Last update: 07-Dec-2013 3:12 am
Saturday, December 07, 2013
Trinidad & Tobago Guardian Online
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Windows 8, updated
Like almost nobody I know, I rushed to install Microsoft’s free preview of Windows 8.1.
If you have a perfectly functional copy of Windows 8 running on your computer, there’s no good reason to rush to install the preview, since you’ll find very little that’s different on first launch.
The download and update process is a bit fussier than it was with Windows 8. After a battery of security-related questions and OS-level preference settings, the screen goes black and the word “Hi” appears.
After the slow download and dialogue box cross-examination that the update demanded, it seemed like a welcome grace note, but it’s really a meggie. There’s more setting-up to come.
Let’s skip to the immediate payoffs for existing Windows 8 users. First up, it’s true, installing the update frees more than 4GB worth of disk space.
The reduction in the OS footprint will likely be celebrated on tablets and ultrabooks running expensive flash storage as well.
Next up is the welcome return of a Windows start button in the traditional desktop mode.
The button that’s available in the preview version of the new update seems almost perfunctory. Just a list of links to system settings and launch choices. It feels limited compared to the well-developed utility it once was and certainly isn’t as slick as third-party substitutes like Start 8 (http://www.stardock.com/).
As promised, you can bypass the tile-based Modern UI on startup to get directly to the traditional Windows desktop, but since I do my Windows 8 work on a tablet, I haven’t found a need to invoke that option.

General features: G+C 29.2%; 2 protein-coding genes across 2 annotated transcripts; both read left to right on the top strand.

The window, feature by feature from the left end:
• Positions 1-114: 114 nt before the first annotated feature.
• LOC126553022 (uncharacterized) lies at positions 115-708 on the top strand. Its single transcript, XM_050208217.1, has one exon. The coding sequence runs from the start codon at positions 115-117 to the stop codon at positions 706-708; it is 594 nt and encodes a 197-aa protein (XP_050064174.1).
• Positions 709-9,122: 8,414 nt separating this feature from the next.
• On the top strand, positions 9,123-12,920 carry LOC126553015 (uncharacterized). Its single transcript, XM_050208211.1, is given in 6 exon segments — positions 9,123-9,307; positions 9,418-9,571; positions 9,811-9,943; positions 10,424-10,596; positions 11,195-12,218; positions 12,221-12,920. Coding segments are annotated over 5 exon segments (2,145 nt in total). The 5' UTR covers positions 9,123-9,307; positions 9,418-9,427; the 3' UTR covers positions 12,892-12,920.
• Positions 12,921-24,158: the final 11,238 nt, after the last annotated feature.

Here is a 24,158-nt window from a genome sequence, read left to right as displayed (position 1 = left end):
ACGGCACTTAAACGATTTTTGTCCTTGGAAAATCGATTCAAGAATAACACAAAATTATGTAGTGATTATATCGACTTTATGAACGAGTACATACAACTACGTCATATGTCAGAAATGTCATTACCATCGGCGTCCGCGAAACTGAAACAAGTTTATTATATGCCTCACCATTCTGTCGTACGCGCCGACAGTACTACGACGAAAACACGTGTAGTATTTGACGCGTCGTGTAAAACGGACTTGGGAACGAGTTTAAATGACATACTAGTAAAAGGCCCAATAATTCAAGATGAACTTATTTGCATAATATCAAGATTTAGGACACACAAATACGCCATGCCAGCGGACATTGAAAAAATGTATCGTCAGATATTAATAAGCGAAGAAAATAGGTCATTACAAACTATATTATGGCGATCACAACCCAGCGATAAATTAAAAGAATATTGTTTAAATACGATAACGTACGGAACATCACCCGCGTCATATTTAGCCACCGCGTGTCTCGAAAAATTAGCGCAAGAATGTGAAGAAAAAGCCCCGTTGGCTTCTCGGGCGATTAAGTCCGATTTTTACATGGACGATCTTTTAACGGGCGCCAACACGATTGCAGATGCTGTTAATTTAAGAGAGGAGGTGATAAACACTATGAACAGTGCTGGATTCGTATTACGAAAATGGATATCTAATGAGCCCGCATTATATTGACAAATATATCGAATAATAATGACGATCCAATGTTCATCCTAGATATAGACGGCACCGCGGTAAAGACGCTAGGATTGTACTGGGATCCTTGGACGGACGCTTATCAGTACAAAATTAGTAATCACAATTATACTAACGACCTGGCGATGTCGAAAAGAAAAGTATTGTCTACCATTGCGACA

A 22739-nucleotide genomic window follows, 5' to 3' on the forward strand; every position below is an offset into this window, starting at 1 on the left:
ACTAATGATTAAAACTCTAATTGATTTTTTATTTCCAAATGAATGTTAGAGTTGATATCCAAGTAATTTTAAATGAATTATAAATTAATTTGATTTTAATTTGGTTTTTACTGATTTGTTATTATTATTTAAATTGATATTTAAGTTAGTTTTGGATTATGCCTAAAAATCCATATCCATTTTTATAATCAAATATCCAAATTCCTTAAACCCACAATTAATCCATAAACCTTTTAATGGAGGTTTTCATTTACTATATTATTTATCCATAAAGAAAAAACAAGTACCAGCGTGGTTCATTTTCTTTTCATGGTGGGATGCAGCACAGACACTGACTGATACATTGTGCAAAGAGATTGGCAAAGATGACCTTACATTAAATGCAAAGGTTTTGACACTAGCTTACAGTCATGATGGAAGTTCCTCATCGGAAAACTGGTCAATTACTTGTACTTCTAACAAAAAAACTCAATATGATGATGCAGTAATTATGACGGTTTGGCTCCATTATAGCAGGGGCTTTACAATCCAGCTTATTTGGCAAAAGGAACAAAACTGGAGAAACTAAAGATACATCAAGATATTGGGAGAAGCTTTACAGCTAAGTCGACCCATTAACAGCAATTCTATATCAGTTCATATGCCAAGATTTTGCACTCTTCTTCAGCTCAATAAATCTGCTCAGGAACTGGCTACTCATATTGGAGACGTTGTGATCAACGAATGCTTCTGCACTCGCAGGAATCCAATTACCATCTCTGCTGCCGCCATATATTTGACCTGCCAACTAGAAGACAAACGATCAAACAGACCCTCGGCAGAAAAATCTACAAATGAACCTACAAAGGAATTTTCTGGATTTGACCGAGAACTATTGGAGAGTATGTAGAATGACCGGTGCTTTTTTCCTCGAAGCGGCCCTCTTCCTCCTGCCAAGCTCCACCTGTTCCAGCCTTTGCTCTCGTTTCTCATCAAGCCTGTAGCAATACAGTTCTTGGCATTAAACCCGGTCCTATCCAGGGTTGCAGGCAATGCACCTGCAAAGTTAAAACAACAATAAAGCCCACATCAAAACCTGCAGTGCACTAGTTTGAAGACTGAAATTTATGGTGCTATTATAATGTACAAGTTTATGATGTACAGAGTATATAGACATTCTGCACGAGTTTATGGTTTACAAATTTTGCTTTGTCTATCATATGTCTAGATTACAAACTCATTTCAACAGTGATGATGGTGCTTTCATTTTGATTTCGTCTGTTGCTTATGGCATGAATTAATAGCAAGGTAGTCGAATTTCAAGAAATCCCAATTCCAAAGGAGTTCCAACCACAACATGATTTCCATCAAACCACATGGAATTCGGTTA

Unfortunately, the Modern UI remains a distinctly inferior way of working with Windows and it’s unclear whether even as useful a development as multitasking in the Modern UI interface will change that for most users.
There’s a lot more software available in the Windows Store, but far too much of it still feels dumbed down and simplified.
For almost every app that I work with on Windows, I’ve rejected several tile-based options in favour of a traditional Windows app.
It’s more troublesome making software designed for a mouse click respond to my ham-fingered tapping, but it’s better software generally, and I’m more productive and happy with it.
Too much of the software on the Windows Store for the Modern UI just feels wrong, even when it’s designed well. That’s strange, because the software designed for Windows Phone 8 feels elegant and well put together, but in scaling that experience up to tablet use, something is lost.
I’m almost certain that’s why the Windows RT tablet platform collapsed, leaving Microsoft with a US$900 million loss on its books on its most recent quarterly earnings report.
The Modern UI on the desktop and laptops has turned out to be a product in search of a customer.
Windows Phone users have no history of running classic Windows apps, so the interface has gone over well with Lumia owners, but the majority of users picking up a Windows based tablet expect what they are used to.
The company finds itself in a curious space now with Windows 8. Its traditional users are divided on the value of having two user interfaces on its flagship software and have rather resoundingly rejected the Modern UI only Windows RT.
Windows 8.1 only offers hardcore desktop Windows users more of the utility they had before and an easier way to ignore the Modern UI.
It’s likely to placate the most virulent opponents of the new dual OS model, but it’s a distinct setback for the company ambitions and the developers who were banking on the Modern UI as a new platform.
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